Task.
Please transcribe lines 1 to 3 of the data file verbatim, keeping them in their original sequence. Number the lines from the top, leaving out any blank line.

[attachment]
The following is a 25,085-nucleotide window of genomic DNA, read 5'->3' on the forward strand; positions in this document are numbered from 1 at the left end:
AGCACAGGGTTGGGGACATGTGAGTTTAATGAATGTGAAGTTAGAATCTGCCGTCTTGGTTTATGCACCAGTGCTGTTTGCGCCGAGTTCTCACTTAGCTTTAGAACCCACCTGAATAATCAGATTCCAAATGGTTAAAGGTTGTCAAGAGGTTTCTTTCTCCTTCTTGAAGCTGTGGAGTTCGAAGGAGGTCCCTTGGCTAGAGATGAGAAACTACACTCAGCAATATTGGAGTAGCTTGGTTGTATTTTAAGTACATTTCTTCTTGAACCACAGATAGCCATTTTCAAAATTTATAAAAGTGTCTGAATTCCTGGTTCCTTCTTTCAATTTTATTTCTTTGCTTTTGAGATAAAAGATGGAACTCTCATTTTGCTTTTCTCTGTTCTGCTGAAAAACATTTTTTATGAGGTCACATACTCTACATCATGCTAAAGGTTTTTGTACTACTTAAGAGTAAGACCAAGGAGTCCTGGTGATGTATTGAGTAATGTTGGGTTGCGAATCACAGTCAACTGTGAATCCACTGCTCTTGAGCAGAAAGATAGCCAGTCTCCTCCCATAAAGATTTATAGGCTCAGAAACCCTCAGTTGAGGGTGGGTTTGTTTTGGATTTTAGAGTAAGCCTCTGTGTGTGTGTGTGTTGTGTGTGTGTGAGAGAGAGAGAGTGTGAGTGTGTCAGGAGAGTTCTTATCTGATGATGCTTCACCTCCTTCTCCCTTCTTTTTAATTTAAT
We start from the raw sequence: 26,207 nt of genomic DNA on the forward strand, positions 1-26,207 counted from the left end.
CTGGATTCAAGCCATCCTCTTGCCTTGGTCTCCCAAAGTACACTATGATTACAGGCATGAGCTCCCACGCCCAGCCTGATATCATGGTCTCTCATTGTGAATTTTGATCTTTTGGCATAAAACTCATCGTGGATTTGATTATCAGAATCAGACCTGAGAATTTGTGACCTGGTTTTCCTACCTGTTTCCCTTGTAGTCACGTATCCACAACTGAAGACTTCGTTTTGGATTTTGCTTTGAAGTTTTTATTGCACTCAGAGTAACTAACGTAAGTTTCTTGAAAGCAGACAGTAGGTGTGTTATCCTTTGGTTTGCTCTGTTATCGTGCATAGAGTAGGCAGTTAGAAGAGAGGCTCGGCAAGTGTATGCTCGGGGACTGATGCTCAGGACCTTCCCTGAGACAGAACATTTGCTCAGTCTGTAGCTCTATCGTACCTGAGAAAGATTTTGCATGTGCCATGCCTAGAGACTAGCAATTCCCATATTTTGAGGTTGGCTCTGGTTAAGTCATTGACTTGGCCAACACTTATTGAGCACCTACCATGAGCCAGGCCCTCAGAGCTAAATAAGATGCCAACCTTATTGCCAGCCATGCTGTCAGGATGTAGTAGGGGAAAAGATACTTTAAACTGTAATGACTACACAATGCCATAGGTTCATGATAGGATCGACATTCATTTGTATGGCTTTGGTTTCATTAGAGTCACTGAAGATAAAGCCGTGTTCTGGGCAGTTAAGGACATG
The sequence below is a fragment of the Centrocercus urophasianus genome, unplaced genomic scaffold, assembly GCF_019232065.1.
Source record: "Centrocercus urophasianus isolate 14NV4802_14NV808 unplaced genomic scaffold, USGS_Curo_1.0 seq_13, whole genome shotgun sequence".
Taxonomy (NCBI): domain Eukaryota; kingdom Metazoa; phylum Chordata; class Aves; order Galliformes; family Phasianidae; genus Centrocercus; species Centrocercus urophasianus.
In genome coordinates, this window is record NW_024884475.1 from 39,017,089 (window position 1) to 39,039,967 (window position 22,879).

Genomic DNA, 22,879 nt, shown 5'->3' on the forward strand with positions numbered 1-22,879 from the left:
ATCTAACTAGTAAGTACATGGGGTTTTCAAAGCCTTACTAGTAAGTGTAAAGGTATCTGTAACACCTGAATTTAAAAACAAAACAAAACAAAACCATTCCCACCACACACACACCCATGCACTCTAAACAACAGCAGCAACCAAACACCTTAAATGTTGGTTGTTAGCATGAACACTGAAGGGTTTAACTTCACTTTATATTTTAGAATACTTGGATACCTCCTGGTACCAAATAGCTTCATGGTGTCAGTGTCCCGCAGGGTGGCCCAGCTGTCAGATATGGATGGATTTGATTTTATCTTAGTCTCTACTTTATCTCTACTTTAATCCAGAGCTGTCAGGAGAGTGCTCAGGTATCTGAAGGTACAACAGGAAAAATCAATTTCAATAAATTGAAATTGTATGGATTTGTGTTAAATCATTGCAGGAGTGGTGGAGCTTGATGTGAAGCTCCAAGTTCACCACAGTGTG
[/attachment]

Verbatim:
The following is a 25,085-nucleotide window of genomic DNA, read 5'->3' on the forward strand; positions in this document are numbered from 1 at the left end:
AGCACAGGGTTGGGGACATGTGAGTTTAATGAATGTGAAGTTAGAATCTGCCGTCTTGGTTTATGCACCAGTGCTGTTTGCGCCGAGTTCTCACTTAGCTTTAGAACCCACCTGAATAATCAGATTCCAAATGGTTAAAGGTTGTCAAGAGGTTTCTTTCTCCTTCTTGAAGCTGTGGAGTTCGAAGGAGGTCCCTTGGCTAGAGATGAGAAACTACACTCAGCAATATTGGAGTAGCTTGGTTGTATTTTAAGTACATTTCTTCTTGAACCACAGATAGCCATTTTCAAAATTTATAAAAGTGTCTGAATTCCTGGTTCCTTCTTTCAATTTTATTTCTTTGCTTTTGAGATAAAAGATGGAACTCTCATTTTGCTTTTCTCTGTTCTGCTGAAAAACATTTTTTATGAGGTCACATACTCTACATCATGCTAAAGGTTTTTGTACTACTTAAGAGTAAGACCAAGGAGTCCTGGTGATGTATTGAGTAATGTTGGGTTGCGAATCACAGTCAACTGTGAATCCACTGCTCTTGAGCAGAAAGATAGCCAGTCTCCTCCCATAAAGATTTATAGGCTCAGAAACCCTCAGTTGAGGGTGGGTTTGTTTTGGATTTTAGAGTAAGCCTCTGTGTGTGTGTGTGTTGTGTGTGTGTGAGAGAGAGAGAGTGTGAGTGTGTCAGGAGAGTTCTTATCTGATGATGCTTCACCTCCTTCTCCCTTCTTTTTAATTTAAT
We start from the raw sequence: 26,207 nt of genomic DNA on the forward strand, positions 1-26,207 counted from the left end.